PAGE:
In recent years, dancehall reggae has emerged as the dominant form of reggae in Japan. One might wonder why that particular subgenre has risen to the top. What is it about dancehall that appeals to its fans in Japan? Do the faster-paced, more flashy, less political/religious facets of dancehall resonate more closely with Japanese culture? Or just with a subset of energetic Japanese youth?

Perhaps Blake More can shed some light on these questions with his unique dissection of the culture, Jamming in Jah Pan.

What I’m Hearing, Vol. 3

For last month’s “What I’m Hearing,” click here.

The June iPod update around here has 97 tracks, not including the IndieFeed Hip-Hop tracks, and there is some most excellent music on it. I continued to collect some Indie and Alt-Rock sounds, while also traveling overseas to get some new pixie pop. Let’s see what we’ve got in the June iPod update.

Young Knives, Superabundance: This is a younger band out of Britain that has been releasing music since 2005, but have only recently begun to garner the type of attention and press that would keep their feet dry in a hop across the pond. This album is only their second full length and brings to the table the geek style sound of Say Hi To Your Mom while infusing it with the energy of The Fashion or Tokyo Police Club. Their choruses are catchy without being disgustingly unforgettable. Solid bass work over rollicking drums tie together the British accent on the vocals and the melody guitar parts sometimes accented by string work. This group continues the wave of impressive Brit Rock Pop/Alternative music that has been landing on our shores recently. Don’t Sleep On: “Up All Night,” “Turn Tail,” “Swimming with the Fishes.”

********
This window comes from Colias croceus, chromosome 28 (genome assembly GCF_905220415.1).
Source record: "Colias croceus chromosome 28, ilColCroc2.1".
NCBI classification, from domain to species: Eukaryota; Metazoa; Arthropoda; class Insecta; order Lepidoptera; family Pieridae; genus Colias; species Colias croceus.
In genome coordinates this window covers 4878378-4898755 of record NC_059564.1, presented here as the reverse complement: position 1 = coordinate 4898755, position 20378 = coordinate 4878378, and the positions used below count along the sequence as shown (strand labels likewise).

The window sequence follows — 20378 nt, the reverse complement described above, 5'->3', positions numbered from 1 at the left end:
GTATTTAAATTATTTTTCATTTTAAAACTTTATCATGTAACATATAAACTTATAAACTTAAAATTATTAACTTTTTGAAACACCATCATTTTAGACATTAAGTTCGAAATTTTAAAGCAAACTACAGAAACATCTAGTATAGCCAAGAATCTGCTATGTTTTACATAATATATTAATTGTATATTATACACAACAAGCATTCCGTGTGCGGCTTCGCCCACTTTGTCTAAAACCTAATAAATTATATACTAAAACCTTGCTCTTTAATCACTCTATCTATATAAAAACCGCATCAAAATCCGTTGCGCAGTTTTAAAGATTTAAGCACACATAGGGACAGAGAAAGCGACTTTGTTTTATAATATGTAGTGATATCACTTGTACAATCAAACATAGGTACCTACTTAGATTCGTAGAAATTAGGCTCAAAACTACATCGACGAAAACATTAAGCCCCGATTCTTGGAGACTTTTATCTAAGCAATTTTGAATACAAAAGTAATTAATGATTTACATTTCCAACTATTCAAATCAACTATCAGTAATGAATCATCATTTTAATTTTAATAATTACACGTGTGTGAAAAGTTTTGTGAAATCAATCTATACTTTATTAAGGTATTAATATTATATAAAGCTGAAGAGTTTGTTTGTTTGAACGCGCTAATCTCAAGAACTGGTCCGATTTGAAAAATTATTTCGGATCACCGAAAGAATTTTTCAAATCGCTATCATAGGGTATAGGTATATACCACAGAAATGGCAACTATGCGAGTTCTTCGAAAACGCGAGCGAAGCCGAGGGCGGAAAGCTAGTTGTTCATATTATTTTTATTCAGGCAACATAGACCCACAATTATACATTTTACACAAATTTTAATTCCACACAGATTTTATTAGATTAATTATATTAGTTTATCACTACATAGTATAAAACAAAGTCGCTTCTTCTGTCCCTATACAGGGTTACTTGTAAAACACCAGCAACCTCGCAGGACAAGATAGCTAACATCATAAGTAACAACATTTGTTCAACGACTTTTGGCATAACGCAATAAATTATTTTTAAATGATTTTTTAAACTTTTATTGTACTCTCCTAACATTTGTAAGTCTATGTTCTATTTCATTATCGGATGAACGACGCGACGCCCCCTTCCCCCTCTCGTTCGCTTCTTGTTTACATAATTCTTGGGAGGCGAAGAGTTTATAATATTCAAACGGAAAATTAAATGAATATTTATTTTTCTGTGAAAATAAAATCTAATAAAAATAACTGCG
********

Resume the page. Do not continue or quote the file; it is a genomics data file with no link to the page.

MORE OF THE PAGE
Lykke Li, Little Bit – EP: When I read that this was just a small release, backed by the production assistance of Bjorn Yettling of Peter Bjorn and John, I got pretty excited. The basement pop, lo-fi sounds brought out on Writer’s Block left me wanting more, and they showed excellent judgment and intelligence in crafting a pop-sensible album without turning the hooks into radio refrains that would lead someone to suicide when they couldn’t forget them in morning traffic. Swedish singer Lykke Li has a gentle and soft style, reminiscent recently of pop darlings Feist and Sia. The pixie voice, simple backings and airy production produce four excellent tracks here. The full album came out last month stateside…now I can only hope that they release it on iTunes soon. Don’t Sleep On: The entire EP…it’s only 4 tracks, and they’re all beautiful.